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DODGERS FYI

Clayton Kershaw injured in practice

The pitcher will miss his next start after running into the embedded scoreboard in the right-field wall at Dodger Stadium and hurting his non-throwing shoulder.

September 08, 2009|Dylan Hernandez

PHOENIX — Manager Joe Torre has done everything he could to protect Clayton Kershaw.

He's monitored how many innings he's thrown. He's pulled him out of close games because he's reached his pitch count.

So much for that.

While shagging balls during batting practice on Sunday, Kershaw hit the scoreboard embedded in the right-field wall at Dodger Stadium and hurt his non-throwing shoulder.

The accident will force the 21-year-old left-hander to skip his turn in the rotation on Friday in San Francisco.

Torre laughed at the irony.

Kershaw didn't.

"Somebody hit a fly ball and I went to go catch it," he said. "I went to go catch it. I didn't know it was there, so I didn't brace for it."

Kershaw said he has some problems lifting his glove hand, but guessed that he shouldn't miss more than one start.

"Whenever I can tolerate the pain, I'll be good to go," he said.

The Dodgers are in position to absorb the blow because they have an off day on Thursday and have six starters, including Kershaw.

Randy Wolf will start on Friday on five days' rest.

Hiroki Kuroda, Vicente Padilla and Chad Billingsley are being considered to start on Saturday or Sunday.

"It's obviously disappointing," Kershaw said. "I wish it didn't happen. It's one of those freak things. I feel bad. I feel like I let the team down a little bit. It's really frustrating."

Pain is temporary, OBP is forever

Russell Martin had a baseball-sized welt on his back, a reminder of a fourth-inning drilling he took from Diamondbacks starter Max Scherzer.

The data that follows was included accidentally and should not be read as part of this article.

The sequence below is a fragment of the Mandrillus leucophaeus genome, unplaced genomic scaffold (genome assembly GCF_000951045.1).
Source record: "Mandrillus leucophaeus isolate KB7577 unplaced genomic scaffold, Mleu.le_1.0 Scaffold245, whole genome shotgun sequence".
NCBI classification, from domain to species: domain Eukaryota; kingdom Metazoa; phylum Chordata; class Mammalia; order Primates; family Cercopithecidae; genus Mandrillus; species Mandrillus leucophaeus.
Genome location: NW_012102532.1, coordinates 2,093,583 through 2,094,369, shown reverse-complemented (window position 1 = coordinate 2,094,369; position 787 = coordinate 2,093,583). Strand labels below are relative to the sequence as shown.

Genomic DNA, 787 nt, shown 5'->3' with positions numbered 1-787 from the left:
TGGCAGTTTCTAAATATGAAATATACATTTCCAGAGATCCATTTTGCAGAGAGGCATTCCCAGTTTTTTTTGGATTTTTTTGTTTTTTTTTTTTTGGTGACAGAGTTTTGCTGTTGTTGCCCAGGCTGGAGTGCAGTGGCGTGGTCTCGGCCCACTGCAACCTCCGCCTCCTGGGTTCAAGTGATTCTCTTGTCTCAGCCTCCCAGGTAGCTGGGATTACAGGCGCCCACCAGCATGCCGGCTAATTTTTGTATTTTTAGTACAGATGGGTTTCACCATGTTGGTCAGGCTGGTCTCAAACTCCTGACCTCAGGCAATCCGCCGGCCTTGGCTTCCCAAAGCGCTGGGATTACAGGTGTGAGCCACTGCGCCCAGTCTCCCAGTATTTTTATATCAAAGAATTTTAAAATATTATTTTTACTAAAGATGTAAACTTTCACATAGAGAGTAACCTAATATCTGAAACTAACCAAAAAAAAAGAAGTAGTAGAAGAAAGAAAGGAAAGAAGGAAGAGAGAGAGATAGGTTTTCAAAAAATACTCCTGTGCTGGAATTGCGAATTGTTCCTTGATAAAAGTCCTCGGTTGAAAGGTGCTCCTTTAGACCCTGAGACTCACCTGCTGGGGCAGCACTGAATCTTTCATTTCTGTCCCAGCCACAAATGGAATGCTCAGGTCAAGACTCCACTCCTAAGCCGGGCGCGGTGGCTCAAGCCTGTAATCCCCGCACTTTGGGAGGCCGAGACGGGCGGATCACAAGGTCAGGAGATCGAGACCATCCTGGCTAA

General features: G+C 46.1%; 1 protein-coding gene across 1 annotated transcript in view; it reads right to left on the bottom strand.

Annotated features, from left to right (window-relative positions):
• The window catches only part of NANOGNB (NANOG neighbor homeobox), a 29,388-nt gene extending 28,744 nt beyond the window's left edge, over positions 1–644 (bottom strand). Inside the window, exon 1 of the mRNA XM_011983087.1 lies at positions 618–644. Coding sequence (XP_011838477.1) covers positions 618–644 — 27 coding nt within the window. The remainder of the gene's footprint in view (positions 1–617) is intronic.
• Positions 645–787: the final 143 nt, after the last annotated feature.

Determining that Scherzer hit Martin on purpose, home plate umpire Doug Eddings warned both benches.

Martin exchanged some words with Scherzer but later said he didn't think he was hit intentionally.

"Looking at it, he pulled his head off a little bit and it got away from him," Martin said. "I don't think he did it on purpose."

This marked the second time in four days Martin was hit by a pitch. He has been plunked 10 times this season.

Andre Ethier has been hit a team-leading 11 times but has 87 more plate appearances than Martin.

"People don't like me," Martin said.

Martin said he hasn't considered charging the mound at any point.

"If I felt like he did it on purpose and he called me out, it might be a different story," he said.

Mired in a season-long slump, Martin has hit safely in 10 of his last 11 starts.

His second-inning single on Monday knocked in Ronnie Belliard. He also hit a sacrifice fly in the eighth inning that scored James Loney from third.

Dings and dents

Casey Blake sat out his third consecutive game because of tightness in his hamstring. His condition isn't improving, which could result in him missing a few more games.

"Bending over and fielding is an issue for him," Torre said.

Jim Thome felt something pop in his heel as he ran to first base on Sunday and wasn't available to pinch hit. Torre said that the sensation is considered normal for players who have had the kinds of foot problems that Thome has had.

Short hops

Dodgers pitchers have given up five runs or fewer in 27 consecutive games. Their collective earned-run average over that span is 2.60, the best in the majors. . . . With Ethier (92), Matt Kemp (88), Loney (78) and Blake (70), the Dodgers have four players with at least 70 runs batted in for the first time since 2002, when they had Shawn Green (114), Brian Jordan (80), Adrian Beltre (75) and Eric Karros (73).

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dylan.hernandez@latimes.com

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